A marked woman

Radiation treatment follows certain protocols. My treatment is at the MD Anderson satellite here in Albuquerque. After meeting with the radiation oncologist, Dr. G, I have my simulation appointment. This includes a CT scan, painting on the bull’s eyes with magic marker and tape, measuring for an arm mold for placement.

My breast is bare to three people. Since it has already had a mammogram, an ultrasound, a stereotactic core biopsy, wire placement and surgery, it is beginning to feel like community property and is no longer shy. Now it has war paint so is feeling pretty bold.bull's eye

Next the experts will do their calculations, the mold will be made and I will be ready to go with the three week plan plus a extra week to zap the surgical site. This means treatments five days a week and with the extra week, it will be four weeks or twenty treatments.

My choices were the standard six week plan, the three week plan at double dose or the one border markerweek plan that includes inserting a catheter into the breast by the surgeon( imagine the arrow through the head in the really old movies). Radiation seeds will be placed in the catheter twice a day for five days. This was not for me. I did meet an 83 year old woman who was fine. She said it was uncomfortable but she was glad to get it over with.

MD Anderson has Kurig coffee so they get my vote. I always have a cup. It insures staying awake on my drive home.

Treatment is quick. I have number 12 tomorrow. I listen to favorite music as I take my Mini  on its little road trip. Arrive, show my cancer card to reception, check on the lonely fat goldfish in its big tank, make my coffee. Next is patient changing, coed with private stalls for changing into gowns. Waits are short. A good place to compare notes with other patients.

Staff are always friendly and supportive. They take my card. I lay on the table, arm up in the mold, breast bare, bull’s eyes clear. Staff leaves, zap one side(this side has a little sigh in the machine), machine rotates over me, zaps the other side(no sigh). Done. 5 minutes?

My card is next to my coffee and my locker key which is attached to a miniature tennis shoe. I change. Back in the car and home to rest.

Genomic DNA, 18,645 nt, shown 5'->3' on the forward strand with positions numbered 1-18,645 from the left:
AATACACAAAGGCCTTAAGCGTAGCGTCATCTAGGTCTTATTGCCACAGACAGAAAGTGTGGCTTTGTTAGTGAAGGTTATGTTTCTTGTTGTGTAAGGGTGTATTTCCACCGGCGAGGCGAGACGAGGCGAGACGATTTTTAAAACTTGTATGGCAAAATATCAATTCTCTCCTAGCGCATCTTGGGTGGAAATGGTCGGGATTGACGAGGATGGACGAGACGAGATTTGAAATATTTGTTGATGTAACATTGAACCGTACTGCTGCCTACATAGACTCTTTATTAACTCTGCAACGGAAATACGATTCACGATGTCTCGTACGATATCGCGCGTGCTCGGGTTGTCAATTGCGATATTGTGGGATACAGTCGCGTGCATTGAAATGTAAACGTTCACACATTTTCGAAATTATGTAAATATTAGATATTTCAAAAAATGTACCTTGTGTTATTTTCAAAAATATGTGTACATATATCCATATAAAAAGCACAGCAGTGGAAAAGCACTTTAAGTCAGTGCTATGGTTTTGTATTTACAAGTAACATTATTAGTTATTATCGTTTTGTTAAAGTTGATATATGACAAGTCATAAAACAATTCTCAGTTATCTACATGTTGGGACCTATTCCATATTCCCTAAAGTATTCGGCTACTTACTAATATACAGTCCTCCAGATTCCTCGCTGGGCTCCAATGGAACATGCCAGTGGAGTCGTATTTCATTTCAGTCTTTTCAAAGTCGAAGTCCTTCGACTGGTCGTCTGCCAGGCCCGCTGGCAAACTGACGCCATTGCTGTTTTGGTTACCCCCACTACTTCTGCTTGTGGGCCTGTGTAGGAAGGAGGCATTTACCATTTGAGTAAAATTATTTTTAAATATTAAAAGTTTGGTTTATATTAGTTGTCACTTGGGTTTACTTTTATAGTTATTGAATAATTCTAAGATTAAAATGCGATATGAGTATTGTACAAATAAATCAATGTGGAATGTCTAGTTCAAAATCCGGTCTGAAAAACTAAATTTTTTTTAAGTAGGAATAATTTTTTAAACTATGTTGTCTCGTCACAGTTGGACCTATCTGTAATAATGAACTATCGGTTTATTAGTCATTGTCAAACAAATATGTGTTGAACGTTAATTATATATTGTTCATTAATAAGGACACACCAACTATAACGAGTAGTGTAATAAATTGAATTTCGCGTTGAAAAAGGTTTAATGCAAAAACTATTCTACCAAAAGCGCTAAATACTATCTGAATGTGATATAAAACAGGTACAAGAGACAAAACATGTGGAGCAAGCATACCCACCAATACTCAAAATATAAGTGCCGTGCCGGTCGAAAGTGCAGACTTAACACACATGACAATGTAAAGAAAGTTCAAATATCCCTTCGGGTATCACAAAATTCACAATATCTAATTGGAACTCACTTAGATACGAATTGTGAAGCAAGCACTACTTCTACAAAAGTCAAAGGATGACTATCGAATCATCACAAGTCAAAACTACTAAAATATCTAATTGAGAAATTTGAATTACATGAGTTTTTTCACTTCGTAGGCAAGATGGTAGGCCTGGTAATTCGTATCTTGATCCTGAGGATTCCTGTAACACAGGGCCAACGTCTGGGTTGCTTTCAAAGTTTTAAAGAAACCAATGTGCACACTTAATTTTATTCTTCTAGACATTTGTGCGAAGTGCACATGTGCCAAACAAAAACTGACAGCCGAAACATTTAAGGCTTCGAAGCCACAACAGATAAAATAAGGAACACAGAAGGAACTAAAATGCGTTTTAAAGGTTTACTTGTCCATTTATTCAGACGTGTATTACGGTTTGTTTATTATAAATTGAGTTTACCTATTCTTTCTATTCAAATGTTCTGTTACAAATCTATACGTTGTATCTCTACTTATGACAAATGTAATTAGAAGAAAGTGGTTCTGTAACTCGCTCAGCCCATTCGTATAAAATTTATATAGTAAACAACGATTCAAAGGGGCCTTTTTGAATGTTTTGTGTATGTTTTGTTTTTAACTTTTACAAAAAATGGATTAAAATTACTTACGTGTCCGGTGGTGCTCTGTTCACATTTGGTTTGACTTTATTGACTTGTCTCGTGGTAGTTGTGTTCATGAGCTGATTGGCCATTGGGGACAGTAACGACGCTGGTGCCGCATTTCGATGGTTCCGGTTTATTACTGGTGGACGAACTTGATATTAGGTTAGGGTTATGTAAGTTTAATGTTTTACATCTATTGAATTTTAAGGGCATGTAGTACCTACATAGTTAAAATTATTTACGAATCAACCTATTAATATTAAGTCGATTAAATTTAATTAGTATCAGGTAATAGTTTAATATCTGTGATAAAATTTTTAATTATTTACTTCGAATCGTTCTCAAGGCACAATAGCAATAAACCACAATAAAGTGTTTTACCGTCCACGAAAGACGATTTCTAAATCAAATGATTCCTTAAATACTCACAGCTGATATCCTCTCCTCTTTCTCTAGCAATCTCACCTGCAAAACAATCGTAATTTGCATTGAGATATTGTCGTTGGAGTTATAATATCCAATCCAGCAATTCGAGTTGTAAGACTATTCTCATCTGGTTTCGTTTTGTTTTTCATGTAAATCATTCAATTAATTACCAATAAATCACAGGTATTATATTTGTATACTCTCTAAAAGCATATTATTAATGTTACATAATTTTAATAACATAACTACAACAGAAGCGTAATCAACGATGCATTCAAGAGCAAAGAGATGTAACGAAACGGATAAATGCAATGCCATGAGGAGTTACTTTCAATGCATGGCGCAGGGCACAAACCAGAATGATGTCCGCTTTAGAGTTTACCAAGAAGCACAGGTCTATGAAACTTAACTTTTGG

I had a rocky start to treatment in that I was trying to do to many other things during treatment. I was extremely tired and discouraged.

The following routine works well for me. I have much more energy on weekends and feel good. I wake, make coffee and journal in my favorite spot(this is leisurely). Shower and dress routine. To Defined Fitness for Tai Chi, M-W-F. or silver sneakers classic workout( a good thing)on T-T. Then home for lunch and a rest. Drive to treatment. Home. Rest. I’m good!

Remember I am also dealing with severe RA and an unfinished thyroid cancer treatment. I think most of us have those complicating extras.

The exercise is guaranteed to cut the fatigue, a major side effect of radiation. It makes me feel better.

My skin seems to be doing well. Some get painful redness like a bad sunburn. I am fortunate Aloe skin Gel so far. A dear client and friend, Julie sent me this Gel. It is excellent and helps me. I put it on when I wake up. Shower it off for treatment. Put it back on when I get home.

Tuesdays I see Dr G. Thursdays, x ray day. This Tuesday I will have another CT scan for machine placement for the surgical site zap week.

Radiation treatment is a good time to take care of your body. Mine appreciates it. My whole body had been through a lot of stuff. There is more to come. It is a good time for love and respect to yourself as it’s your own body that gets you through this. I have a great respect for mine.

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Look Good Feel Better: A Delightful Program For Cancer Girls

A Bag full of goodies

 In February 2014, between radiation treatments, I knew I needed a  morale boost. I needed help. I needed a lot of help.  I had reached the point of no makeup, my appearance was in the C- range and I was dropping slowly to the bottom of fatigue and discouragement.

I made the call to Jamie McDonald at 291-2006 and signed up for the

Look Good Feel Better Program.  This program was started in 1987  when it was learned that makeovers really did help the morale and attitude of cancer patients. Three groups work together to make it happen. The Personal Care Products Council member companies provide funding and the excellent cosmetics. The American Cancer Society provided a national network to assist women with information and access to the program. The Professional Beauty Association/National Cosmetology Association provides expert volunteers to teach the program. Each year 50,000 cancer girls are given a huge bag of cosmetics in their individual skin tones and taught how to apply them. Visit their web site: http://lookgoodfeelbetter.org/  This wonderful program  boosts  morale and creates some very good memories during tough times.

My class was at MD Anderson Cancer Center.  There were four of us. Terese Hasse, an expert in skin care for cancer girls, taught the class. Jamie McDonald worked in the class also. We were each given a large cosmetic bag full of famous name products. Each designed for our individual skin tones. Unwrapping the endless products was like Christmas. There was even nail polish and sun screen. It was every bit the uplifting experience my cancer buddies said it would be.

I  wear the nail polish. I do enjoy the beauty ritual. Makes me feel fine. Make the call. Bring a friend, sister, mother. Come for you. Well worth it. I would like to know your reaction.

Classes are at  MD Anderson Cancer Center, next to Kaseman Presbyterian Radiology Department. Call Jamie McDonald to reserve 291-2006

Friday Class 10:00 am

5/16/14     6/20/14     7/18/14     8/15/14     9/19/14     10/17/14     11/21/14     12/19/14

Tuesday Class  3:00 pm

5/6/14     6/3/14     7/1/14     8/5/14     9/2/14     10/7/14   11/4/14     12/2/14